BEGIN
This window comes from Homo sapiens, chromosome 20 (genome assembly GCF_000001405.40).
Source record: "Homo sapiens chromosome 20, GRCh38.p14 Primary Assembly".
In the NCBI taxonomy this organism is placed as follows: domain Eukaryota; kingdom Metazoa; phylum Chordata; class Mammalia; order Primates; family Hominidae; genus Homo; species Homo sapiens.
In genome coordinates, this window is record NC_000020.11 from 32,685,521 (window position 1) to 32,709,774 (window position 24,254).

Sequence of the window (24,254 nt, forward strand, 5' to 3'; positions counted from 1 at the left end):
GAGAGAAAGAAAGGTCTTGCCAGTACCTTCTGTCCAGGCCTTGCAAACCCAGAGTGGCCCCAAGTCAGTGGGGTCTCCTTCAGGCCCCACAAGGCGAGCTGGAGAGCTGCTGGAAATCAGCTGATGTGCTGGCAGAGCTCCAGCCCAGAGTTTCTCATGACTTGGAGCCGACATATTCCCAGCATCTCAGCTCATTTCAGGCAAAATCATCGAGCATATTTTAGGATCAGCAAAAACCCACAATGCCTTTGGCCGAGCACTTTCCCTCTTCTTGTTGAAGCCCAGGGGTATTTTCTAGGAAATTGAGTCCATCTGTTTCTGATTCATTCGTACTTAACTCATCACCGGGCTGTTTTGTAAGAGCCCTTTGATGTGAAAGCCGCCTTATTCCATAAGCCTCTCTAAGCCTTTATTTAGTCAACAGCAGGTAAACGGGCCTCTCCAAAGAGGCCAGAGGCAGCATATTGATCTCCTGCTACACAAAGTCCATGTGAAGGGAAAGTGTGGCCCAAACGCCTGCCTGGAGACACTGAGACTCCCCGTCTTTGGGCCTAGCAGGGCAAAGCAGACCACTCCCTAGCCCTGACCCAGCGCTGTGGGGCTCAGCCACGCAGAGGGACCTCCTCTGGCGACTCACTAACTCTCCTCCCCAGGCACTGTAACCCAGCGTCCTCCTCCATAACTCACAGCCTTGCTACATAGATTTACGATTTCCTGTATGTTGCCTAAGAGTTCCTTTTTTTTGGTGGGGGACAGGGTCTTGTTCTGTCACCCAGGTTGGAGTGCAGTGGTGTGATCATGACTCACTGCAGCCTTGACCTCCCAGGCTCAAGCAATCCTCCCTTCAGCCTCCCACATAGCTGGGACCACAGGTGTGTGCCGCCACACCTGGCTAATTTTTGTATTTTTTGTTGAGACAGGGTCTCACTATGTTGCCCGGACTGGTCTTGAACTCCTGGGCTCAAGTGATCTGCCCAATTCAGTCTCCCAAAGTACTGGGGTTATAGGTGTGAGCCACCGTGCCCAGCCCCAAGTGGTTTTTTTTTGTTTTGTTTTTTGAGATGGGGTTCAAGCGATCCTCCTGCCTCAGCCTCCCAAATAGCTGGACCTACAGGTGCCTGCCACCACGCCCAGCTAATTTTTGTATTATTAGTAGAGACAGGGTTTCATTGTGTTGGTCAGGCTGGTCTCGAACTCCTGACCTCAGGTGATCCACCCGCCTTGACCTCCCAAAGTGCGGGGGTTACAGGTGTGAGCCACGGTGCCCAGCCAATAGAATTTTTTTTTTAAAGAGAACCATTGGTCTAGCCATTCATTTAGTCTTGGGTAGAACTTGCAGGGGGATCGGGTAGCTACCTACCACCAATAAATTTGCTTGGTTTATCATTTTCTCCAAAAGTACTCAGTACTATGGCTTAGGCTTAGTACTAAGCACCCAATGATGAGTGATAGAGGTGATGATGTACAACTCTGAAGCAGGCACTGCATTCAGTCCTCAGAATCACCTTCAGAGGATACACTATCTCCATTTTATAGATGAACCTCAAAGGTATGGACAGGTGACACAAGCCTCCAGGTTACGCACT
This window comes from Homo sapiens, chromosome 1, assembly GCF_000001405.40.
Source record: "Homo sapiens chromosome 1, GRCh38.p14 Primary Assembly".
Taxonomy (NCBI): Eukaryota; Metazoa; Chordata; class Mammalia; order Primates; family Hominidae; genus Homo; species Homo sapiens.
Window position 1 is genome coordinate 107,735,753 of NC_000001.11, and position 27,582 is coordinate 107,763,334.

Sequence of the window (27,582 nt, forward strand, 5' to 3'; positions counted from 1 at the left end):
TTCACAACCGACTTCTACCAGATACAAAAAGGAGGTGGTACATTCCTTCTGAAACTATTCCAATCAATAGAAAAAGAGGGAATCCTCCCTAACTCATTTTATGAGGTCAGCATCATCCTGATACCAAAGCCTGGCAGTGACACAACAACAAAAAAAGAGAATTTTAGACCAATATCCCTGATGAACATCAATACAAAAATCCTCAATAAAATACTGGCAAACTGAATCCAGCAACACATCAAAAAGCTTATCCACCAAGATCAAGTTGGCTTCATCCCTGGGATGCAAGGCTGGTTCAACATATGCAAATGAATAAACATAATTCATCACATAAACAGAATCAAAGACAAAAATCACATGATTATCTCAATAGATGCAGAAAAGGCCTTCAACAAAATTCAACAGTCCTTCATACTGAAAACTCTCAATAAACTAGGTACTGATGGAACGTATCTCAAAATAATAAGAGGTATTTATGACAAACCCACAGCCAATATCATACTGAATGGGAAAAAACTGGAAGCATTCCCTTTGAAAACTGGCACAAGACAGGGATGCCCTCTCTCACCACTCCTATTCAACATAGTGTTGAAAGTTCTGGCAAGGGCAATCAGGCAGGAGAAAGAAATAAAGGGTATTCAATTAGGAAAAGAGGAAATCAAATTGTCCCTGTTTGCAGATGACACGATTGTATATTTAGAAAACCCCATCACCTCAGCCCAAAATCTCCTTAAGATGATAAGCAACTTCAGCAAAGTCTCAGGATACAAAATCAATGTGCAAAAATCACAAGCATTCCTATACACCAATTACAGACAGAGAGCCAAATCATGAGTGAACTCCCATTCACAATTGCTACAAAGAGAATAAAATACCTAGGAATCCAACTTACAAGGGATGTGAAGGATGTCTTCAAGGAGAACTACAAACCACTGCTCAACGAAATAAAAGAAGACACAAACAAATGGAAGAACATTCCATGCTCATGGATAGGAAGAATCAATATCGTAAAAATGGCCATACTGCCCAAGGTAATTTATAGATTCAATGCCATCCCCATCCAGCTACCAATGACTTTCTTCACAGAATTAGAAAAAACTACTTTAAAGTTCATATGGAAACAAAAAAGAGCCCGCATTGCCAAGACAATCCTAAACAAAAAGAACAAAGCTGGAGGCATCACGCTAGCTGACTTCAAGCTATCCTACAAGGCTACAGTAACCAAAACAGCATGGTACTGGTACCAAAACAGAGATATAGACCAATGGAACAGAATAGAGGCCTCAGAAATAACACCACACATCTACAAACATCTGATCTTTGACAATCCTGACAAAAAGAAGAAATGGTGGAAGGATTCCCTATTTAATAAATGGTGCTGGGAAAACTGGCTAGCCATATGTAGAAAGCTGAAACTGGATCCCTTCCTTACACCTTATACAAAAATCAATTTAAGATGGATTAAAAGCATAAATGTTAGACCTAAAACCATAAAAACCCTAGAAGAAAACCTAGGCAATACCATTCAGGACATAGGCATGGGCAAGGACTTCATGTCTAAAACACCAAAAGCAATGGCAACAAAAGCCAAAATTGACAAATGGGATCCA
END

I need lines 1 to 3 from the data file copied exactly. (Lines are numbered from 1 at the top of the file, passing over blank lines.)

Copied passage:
This window comes from Homo sapiens, chromosome 20 (genome assembly GCF_000001405.40).
Source record: "Homo sapiens chromosome 20, GRCh38.p14 Primary Assembly".
In the NCBI taxonomy this organism is placed as follows: domain Eukaryota; kingdom Metazoa; phylum Chordata; class Mammalia; order Primates; family Hominidae; genus Homo; species Homo sapiens.